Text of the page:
[Skip to Content]
Access to paid content on this site is currently suspended due to excessive activity being detected from your IP address Please contact the publisher to request reinstatement.
[Skip to Content Landing]
January 26, 2000

Improving the Evaluation of Permanent Impairment

Author Affiliations

Author Affiliations: American Medical Association (Dr Cocchiarella) and Department of Orthopedic Surgery, Rush-Presbyterian-St Luke's Medical Center (Dr Andersson), Chicago, Ill; and Department of Physical Medicine and Rehabilitation, SUNY Upstate Medical University, Syracuse, NY (Dr Turk).

JAMA. 2000;283(4):532-533. doi:10.1001/jama.283.4.532

More than 40 million people in the United States consider themselves to have a physical or mental impairment that significantly affects life activities.1 Clarifying the scope of impairment and disability assessment has been increasingly addressed by the courts,2 the medical community,3 and workers' compensation authorities.4 In the United States, the American Medical Association's Guides to the Evaluation of Permanent Impairment5 is the most commonly used source for assessing and rating an individual's permanent impairments.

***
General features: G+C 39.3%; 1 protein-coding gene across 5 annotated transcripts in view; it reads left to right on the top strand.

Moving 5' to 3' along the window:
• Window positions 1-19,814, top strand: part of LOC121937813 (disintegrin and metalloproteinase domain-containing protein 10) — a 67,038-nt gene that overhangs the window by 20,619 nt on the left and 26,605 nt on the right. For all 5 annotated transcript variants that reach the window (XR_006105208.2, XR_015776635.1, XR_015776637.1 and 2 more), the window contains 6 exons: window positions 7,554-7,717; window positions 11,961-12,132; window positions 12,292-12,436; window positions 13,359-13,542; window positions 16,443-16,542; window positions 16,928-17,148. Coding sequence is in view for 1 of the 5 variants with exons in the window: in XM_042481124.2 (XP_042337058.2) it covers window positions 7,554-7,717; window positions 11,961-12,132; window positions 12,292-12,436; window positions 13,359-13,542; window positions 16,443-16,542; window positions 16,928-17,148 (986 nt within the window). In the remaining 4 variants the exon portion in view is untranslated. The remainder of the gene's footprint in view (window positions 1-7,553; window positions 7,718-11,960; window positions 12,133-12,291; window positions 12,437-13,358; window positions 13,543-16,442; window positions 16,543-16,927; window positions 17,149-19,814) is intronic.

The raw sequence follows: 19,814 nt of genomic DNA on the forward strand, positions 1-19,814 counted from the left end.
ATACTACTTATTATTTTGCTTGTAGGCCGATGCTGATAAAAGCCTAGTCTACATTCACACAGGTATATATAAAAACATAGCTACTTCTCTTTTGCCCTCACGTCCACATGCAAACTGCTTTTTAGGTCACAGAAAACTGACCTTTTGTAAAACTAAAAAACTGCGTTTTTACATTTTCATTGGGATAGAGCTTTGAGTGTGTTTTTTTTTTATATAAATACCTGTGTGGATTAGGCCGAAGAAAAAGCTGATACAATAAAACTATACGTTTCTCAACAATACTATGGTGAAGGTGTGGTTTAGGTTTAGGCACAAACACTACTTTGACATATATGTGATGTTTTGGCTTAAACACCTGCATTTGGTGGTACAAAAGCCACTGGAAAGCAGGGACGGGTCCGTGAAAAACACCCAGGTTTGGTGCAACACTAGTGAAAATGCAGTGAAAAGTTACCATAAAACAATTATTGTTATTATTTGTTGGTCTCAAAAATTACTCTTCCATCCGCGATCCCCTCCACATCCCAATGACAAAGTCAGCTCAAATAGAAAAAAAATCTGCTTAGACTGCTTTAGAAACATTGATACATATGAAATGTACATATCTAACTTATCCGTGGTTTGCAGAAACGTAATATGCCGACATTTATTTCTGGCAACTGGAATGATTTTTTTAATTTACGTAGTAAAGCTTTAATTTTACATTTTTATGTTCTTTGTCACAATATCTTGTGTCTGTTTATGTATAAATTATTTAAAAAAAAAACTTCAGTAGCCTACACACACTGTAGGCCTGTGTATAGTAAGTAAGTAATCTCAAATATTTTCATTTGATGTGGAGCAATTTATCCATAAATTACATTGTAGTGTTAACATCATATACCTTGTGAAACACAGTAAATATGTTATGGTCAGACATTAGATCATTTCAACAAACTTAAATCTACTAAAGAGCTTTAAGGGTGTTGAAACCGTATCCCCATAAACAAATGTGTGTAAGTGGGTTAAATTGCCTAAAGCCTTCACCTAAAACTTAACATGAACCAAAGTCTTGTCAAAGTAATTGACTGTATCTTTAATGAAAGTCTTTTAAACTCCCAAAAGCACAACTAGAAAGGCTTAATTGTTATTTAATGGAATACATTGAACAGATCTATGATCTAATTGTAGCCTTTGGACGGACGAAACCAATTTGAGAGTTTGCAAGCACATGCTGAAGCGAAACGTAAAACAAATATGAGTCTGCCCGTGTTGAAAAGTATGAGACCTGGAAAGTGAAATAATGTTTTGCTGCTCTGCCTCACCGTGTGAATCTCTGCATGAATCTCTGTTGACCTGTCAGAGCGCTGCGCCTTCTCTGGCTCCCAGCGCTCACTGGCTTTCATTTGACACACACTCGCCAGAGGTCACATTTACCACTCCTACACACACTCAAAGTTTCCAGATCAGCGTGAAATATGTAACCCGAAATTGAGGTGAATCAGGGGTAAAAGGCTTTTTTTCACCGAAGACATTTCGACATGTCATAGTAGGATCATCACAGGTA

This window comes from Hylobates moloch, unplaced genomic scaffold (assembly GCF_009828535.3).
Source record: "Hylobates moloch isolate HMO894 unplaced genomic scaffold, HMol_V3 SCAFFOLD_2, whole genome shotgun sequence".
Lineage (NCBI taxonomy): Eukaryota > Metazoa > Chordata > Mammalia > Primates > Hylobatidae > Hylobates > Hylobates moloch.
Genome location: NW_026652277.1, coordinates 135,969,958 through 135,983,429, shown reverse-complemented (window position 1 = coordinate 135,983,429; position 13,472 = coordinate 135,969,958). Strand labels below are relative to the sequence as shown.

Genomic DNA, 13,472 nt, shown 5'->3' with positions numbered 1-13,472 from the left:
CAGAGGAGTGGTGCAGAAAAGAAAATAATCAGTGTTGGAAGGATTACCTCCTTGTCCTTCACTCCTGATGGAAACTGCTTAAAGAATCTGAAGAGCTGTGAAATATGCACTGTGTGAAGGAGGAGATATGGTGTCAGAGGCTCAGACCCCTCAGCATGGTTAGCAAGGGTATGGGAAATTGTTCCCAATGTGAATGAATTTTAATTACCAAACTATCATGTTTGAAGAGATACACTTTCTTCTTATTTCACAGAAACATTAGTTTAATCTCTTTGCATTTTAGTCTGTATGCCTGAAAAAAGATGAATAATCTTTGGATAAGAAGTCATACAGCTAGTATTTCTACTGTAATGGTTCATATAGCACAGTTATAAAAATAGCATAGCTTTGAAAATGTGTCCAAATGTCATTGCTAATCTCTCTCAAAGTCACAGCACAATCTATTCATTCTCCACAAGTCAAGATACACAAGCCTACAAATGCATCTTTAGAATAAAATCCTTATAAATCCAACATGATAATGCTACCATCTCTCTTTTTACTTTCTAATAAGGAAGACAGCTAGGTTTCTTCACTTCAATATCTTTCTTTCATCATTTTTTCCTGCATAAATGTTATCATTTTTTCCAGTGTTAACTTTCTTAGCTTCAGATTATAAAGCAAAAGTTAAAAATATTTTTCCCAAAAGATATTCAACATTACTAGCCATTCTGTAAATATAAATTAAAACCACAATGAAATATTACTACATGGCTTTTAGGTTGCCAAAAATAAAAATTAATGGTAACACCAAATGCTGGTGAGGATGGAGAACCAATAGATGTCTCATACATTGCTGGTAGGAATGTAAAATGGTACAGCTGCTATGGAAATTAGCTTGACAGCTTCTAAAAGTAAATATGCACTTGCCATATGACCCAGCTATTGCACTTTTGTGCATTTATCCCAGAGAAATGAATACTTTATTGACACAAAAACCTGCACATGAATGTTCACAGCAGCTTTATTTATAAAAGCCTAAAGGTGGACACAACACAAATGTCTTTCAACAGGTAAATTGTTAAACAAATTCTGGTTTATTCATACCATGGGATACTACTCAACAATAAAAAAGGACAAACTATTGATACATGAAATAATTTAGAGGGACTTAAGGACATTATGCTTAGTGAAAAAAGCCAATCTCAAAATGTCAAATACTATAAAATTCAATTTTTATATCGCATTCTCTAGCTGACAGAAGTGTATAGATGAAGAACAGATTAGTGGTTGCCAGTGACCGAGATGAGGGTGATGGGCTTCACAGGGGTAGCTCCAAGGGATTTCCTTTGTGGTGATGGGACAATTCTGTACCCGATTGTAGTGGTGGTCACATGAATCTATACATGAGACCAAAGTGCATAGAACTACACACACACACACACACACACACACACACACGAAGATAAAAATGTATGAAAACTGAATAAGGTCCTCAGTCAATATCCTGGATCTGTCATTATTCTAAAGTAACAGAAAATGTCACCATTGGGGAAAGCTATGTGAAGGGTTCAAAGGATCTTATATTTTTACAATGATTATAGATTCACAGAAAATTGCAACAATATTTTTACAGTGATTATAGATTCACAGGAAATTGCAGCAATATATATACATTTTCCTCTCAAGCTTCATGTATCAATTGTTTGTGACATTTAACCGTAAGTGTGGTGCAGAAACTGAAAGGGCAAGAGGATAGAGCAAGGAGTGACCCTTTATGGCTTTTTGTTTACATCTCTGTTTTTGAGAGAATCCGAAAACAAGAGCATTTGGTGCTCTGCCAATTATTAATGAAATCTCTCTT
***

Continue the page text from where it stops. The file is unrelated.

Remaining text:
First Page Preview View Large
First page PDF preview
First page PDF preview